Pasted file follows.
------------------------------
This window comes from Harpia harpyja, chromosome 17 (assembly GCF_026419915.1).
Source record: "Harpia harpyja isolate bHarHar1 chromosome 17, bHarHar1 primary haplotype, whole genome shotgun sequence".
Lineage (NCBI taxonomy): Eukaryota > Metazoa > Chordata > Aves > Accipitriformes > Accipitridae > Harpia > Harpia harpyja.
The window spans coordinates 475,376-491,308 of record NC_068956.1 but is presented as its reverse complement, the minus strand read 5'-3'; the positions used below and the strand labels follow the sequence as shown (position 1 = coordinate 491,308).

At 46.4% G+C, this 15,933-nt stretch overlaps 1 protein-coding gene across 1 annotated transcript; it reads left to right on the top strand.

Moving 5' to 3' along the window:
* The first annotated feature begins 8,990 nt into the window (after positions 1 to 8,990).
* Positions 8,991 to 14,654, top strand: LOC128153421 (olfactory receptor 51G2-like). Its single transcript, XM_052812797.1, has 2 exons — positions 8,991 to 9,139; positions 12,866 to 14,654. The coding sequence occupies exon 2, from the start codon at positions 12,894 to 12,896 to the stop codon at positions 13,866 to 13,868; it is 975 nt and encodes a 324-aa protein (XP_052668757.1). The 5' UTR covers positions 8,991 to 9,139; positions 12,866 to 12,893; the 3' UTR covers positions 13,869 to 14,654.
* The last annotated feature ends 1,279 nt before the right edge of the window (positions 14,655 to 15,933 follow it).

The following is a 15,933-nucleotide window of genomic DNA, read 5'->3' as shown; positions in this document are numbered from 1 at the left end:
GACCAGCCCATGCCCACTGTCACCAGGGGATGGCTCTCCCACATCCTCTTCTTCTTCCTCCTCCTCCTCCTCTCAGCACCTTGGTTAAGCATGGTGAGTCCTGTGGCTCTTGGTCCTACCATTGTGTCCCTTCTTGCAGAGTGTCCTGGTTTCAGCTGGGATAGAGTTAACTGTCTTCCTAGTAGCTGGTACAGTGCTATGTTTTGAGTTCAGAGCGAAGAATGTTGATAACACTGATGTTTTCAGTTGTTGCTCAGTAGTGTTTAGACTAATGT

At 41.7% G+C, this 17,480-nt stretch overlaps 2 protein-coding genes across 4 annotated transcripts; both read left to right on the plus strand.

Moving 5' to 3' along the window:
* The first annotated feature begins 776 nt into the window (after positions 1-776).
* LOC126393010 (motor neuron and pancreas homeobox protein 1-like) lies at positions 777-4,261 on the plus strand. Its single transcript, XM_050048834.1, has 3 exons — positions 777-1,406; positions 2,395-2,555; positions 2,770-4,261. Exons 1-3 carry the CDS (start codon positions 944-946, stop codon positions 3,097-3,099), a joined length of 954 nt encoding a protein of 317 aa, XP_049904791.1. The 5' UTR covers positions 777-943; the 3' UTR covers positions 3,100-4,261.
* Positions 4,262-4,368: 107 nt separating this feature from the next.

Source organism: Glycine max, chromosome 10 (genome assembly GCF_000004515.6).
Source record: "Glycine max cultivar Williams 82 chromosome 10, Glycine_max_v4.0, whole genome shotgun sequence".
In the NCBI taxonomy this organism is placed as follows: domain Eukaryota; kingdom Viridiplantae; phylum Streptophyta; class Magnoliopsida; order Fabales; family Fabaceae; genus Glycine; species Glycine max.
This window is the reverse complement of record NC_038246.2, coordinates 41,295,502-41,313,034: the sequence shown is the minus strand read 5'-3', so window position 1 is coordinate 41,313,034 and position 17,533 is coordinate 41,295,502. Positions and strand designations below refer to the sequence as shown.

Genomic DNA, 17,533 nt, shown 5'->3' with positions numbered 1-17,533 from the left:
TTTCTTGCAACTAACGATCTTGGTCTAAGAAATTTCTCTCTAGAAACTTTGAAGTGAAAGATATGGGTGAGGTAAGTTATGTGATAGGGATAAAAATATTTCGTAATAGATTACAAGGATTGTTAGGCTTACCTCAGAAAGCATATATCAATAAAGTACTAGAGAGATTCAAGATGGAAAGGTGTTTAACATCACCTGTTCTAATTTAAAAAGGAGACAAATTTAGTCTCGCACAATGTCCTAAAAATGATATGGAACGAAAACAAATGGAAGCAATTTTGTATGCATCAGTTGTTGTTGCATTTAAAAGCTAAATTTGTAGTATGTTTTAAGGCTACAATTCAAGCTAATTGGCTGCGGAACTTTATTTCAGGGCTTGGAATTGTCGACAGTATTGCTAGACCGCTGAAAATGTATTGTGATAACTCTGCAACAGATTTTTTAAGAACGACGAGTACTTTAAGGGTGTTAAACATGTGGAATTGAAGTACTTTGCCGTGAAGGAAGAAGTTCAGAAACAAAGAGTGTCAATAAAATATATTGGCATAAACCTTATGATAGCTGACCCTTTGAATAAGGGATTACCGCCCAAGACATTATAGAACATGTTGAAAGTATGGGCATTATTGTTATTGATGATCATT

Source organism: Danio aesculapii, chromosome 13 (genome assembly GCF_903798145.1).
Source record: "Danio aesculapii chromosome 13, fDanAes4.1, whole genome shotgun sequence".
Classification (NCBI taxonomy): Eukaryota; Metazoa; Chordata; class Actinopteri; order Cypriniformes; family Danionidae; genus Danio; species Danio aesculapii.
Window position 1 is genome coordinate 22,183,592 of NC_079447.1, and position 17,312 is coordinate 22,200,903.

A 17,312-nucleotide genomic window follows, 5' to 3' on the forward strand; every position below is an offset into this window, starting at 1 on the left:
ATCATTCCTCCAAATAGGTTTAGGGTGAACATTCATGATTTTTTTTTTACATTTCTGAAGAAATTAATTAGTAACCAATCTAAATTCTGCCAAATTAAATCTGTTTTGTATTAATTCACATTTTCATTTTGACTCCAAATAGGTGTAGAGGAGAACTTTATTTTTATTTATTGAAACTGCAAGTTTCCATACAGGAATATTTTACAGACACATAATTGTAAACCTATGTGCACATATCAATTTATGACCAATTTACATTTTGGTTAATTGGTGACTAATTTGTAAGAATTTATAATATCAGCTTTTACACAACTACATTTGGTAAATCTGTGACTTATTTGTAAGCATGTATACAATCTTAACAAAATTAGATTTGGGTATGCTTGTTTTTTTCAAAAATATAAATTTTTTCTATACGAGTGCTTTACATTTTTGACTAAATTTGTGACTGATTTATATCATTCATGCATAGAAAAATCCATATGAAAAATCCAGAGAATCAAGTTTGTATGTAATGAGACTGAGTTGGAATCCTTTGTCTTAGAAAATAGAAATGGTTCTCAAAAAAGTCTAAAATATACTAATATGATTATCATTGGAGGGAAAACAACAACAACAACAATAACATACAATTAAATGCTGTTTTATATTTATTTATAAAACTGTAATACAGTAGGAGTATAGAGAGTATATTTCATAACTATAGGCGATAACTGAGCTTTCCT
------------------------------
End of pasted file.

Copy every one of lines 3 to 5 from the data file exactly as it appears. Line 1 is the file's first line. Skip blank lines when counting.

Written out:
Lineage (NCBI taxonomy): Eukaryota > Metazoa > Chordata > Aves > Accipitriformes > Accipitridae > Harpia > Harpia harpyja.
The window spans coordinates 475,376-491,308 of record NC_068956.1 but is presented as its reverse complement, the minus strand read 5'-3'; the positions used below and the strand labels follow the sequence as shown (position 1 = coordinate 491,308).

At 46.4% G+C, this 15,933-nt stretch overlaps 1 protein-coding gene across 1 annotated transcript; it reads left to right on the top strand.